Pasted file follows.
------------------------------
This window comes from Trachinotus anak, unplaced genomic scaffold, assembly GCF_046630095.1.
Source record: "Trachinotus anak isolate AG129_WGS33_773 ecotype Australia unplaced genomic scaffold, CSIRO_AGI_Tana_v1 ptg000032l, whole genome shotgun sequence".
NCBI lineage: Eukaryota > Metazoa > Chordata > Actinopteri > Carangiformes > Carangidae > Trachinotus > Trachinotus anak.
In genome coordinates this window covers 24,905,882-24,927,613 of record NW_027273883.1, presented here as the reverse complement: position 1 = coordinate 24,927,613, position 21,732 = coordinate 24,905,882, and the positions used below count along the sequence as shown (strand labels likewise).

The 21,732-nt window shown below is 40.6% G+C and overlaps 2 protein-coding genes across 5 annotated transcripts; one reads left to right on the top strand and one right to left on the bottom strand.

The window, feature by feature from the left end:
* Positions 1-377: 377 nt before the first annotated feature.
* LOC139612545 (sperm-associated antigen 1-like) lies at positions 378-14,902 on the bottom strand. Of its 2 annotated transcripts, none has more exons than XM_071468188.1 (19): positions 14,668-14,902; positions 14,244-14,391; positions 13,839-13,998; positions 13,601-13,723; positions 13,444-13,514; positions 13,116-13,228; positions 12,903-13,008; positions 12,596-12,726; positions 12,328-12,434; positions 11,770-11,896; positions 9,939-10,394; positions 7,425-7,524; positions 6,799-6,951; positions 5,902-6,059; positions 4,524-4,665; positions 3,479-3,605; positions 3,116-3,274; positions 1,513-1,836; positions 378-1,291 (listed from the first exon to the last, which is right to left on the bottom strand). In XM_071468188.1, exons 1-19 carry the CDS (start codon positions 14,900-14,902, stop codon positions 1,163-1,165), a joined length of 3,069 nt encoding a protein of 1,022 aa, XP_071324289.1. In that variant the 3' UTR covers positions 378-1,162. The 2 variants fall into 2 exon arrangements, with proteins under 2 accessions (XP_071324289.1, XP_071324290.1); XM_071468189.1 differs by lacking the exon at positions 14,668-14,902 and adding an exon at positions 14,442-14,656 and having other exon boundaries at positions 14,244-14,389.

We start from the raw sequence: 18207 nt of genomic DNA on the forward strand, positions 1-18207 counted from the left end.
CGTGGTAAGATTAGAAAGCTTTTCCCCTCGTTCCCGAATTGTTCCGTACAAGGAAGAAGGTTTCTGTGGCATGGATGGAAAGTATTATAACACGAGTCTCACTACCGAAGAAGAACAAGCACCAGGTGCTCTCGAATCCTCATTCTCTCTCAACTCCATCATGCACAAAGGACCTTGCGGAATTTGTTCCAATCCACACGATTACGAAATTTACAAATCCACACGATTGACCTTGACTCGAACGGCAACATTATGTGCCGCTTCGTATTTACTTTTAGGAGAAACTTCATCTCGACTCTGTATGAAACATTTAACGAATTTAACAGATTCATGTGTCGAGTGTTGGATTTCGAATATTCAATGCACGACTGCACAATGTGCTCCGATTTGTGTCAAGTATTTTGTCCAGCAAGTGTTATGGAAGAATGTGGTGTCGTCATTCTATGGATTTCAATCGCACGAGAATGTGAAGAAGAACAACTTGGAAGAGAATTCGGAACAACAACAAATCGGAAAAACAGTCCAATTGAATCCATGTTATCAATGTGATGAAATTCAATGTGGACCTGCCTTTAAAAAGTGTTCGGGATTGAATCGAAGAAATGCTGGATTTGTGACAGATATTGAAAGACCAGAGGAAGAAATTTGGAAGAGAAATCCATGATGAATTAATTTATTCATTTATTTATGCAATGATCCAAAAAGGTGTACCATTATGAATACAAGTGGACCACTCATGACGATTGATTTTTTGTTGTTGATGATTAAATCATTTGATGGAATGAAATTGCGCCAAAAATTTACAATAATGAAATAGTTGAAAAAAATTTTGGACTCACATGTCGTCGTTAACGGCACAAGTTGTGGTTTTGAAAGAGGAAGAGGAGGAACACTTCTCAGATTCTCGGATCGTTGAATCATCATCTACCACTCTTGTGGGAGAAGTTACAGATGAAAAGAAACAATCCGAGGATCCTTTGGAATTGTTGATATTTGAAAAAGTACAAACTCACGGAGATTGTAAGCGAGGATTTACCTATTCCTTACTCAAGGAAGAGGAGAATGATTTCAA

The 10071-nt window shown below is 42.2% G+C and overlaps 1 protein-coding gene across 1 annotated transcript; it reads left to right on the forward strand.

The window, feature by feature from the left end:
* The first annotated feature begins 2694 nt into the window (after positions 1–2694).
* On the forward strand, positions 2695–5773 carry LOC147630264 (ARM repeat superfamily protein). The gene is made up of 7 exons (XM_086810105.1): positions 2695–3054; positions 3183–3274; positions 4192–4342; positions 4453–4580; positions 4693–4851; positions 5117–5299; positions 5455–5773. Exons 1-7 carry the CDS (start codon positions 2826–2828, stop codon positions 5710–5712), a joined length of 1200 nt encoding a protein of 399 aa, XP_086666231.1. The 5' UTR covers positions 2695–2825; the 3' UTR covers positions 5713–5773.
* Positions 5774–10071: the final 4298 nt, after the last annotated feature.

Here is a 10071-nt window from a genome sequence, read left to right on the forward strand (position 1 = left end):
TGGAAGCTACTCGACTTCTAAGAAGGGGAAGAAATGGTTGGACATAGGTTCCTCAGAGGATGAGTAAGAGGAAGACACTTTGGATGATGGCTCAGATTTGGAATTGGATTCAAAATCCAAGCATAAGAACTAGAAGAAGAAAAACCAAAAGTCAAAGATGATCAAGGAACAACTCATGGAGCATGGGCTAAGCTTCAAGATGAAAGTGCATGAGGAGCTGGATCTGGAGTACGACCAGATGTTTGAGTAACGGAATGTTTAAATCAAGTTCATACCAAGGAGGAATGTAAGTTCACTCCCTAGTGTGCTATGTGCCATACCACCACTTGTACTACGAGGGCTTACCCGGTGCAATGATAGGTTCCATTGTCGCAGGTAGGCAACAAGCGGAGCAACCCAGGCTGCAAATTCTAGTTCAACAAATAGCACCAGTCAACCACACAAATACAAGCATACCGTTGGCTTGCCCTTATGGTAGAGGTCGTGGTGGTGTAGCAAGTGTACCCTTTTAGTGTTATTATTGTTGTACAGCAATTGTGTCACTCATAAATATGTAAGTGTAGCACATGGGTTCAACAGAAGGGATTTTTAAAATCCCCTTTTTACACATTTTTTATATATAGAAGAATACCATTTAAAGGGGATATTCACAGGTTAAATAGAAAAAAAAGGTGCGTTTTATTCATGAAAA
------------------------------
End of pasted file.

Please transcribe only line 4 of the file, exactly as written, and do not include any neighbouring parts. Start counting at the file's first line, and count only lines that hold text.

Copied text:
In genome coordinates this window covers 24,905,882-24,927,613 of record NW_027273883.1, presented here as the reverse complement: position 1 = coordinate 24,927,613, position 21,732 = coordinate 24,905,882, and the positions used below count along the sequence as shown (strand labels likewise).